What Is Postpartum Depression?

Most women will experience the ups and downs of being a new mom in the days and weeks following childbirth. Mood swings, fatigue, and crying are all part of the transition you can expect to go through. But if those feelings are negatively impacting your daily life several weeks after giving birth, you might be dealing with something more serious.

Postpartum depression is a type of depressive disorder experienced by women after giving birth. This type of depression causes feelings of sadness, anxiety, and exhaustion that can make it difficult for mothers to care for themselves and their child. While many women experience the “baby blues” after childbirth, many don’t need treatment and feel better within a few weeks. However, women with postpartum depression have symptoms that are more severe and last longer.

Research from the Center for Disease Control found the prevalence of postpartum depression ranged from 11.5% to 20.1%, depending on location. While there is no single cause for postpartum depression, contributing factors include a sudden decrease in certain hormones (such as estrogen and progesterone), sleep deprivation, and physical exhaustion, all resulting from the pregnancy and birth.

Signs of Postpartum Depression

  • Sadness, hopelessness, and helplessness that doesn’t go away
  • Feelings of guilt and worthlessness
  • Decreased activity
  • Anxiety and irritability
  • Loss of energy
  • Difficulty falling asleep or sleeping too much
  • Overeating and weight gain or loss of appetite
  • Loss of interest in usual activities
  • Withdrawal from social activities

The symptoms of postpartum depression are similar to the above symptoms of depression, but the Center for Disease Control says this particular mood disorder may also include:

  • Crying more often than usual
  • Feelings of anger
  • Withdrawing from loved ones
  • Extreme worry about your baby or feeling distant from your baby
  • Worrying that you will hurt your baby
  • Feeling guilty about not being a good parent or doubting your ability to care for your baby

Emergency Help for Postpartum Depression

If you are experiencing suicidal ideation or thoughts of harming your baby, immediately seek help from your partner or loved ones in taking care of your baby and call 911.

Diagnosing Postpartum Depression

Many women equate their symptoms with the baby blues, and consequently, ignore the severity of their depression. What they don’t realize is that the intensity and length of the symptoms are often the first indication that something is going on. That’s why it’s always a good idea to discuss how you are feeling with your doctor during the first postpartum checkup.

Diagnosing postpartum depression can involve a number of physical and psychiatric exams, including:

  • Lab tests to rule out potential medical reasons for your mood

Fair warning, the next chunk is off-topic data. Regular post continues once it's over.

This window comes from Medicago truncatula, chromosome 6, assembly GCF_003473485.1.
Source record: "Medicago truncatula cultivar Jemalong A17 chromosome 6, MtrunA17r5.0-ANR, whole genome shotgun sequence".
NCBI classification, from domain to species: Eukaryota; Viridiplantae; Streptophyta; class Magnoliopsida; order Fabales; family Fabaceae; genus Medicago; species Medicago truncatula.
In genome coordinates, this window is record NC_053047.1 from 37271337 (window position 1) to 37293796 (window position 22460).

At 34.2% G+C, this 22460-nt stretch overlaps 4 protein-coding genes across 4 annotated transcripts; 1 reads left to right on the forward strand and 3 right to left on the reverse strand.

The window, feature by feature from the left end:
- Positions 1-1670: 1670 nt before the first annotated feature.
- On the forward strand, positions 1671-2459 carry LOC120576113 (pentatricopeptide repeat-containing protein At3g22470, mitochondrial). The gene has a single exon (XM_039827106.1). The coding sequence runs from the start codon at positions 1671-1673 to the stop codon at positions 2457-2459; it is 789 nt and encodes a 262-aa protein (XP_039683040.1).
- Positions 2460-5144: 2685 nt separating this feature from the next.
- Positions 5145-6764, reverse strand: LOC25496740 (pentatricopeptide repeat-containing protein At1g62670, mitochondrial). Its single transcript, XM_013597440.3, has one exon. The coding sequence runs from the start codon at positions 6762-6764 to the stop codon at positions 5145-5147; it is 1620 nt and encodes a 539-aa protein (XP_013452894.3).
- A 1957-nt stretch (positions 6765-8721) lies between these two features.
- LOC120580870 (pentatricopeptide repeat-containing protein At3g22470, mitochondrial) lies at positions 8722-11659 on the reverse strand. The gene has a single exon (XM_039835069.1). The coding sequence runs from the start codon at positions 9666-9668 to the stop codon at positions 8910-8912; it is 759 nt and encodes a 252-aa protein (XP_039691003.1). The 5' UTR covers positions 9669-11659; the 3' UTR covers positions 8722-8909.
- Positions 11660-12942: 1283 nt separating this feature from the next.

• Diagnostic criteria from the Diagnostic and Statistical Manual of Mental Disorders (DSM-5)
  • Your doctor will also ask about the severity of symptoms and the length of time you have been experiencing them. All of this information will help determine the proper diagnosis and treatment plan for you.

A suicide hotline has been established to take calls from people who are struggling with suicidal thoughts or their loved ones who are concerned. In the U.S., call the National Suicide Prevention Lifeline at 1-800-274-8255 (1-800-273-TALK).

Treating Postpartum Depression

Postpartum depression is treatable with medications and/or behavioral health interventions. If you or someone you love is experiencing a depressive episode after childbirth, it is important that you seek help from your primary care physician or a mental health professional.

Left untreated, postpartum depression can last for months or years and severely impact a woman’s health and ability to bond with her baby. In some cases, severe postpartum depression can result in suicide or harm to the child.

But with proper treatment – which includes a combination of psychotherapy, medication, and self-management – many women can begin to feel better within three to four weeks.

Psychotherapy for Postpartum Depression

Otherwise known as “talk therapy,” psychotherapy can help new mothers understand their diagnosis and how it impacts their life. The therapist will also work with them to develop strategies that decrease the severity of the symptoms. Cognitive behavioral therapy, which emphasizes the important role of thinking in how we feel and what we do, is an effective form of treatment for women dealing with postpartum depression.

Antidepressant Medication

A physician may recommend an antidepressant, which acts on the brain chemicals that are involved in mood regulation, to help treat postpartum depression. Many women have questions about the safety of taking medications while breastfeeding, and while these medications are generally considered safe for both mother and baby, it’s important to talk with your health care provider about potential risks.


Professional help is the only way to treat postpartum depression, but your health care provider may recommend that you also avoid isolation, maintain a healthy diet, participate in physical activity (after you are cleared), connect with friends and family outside of the house, set reasonable expectations for yourself (don’t take on too much), and ask for help.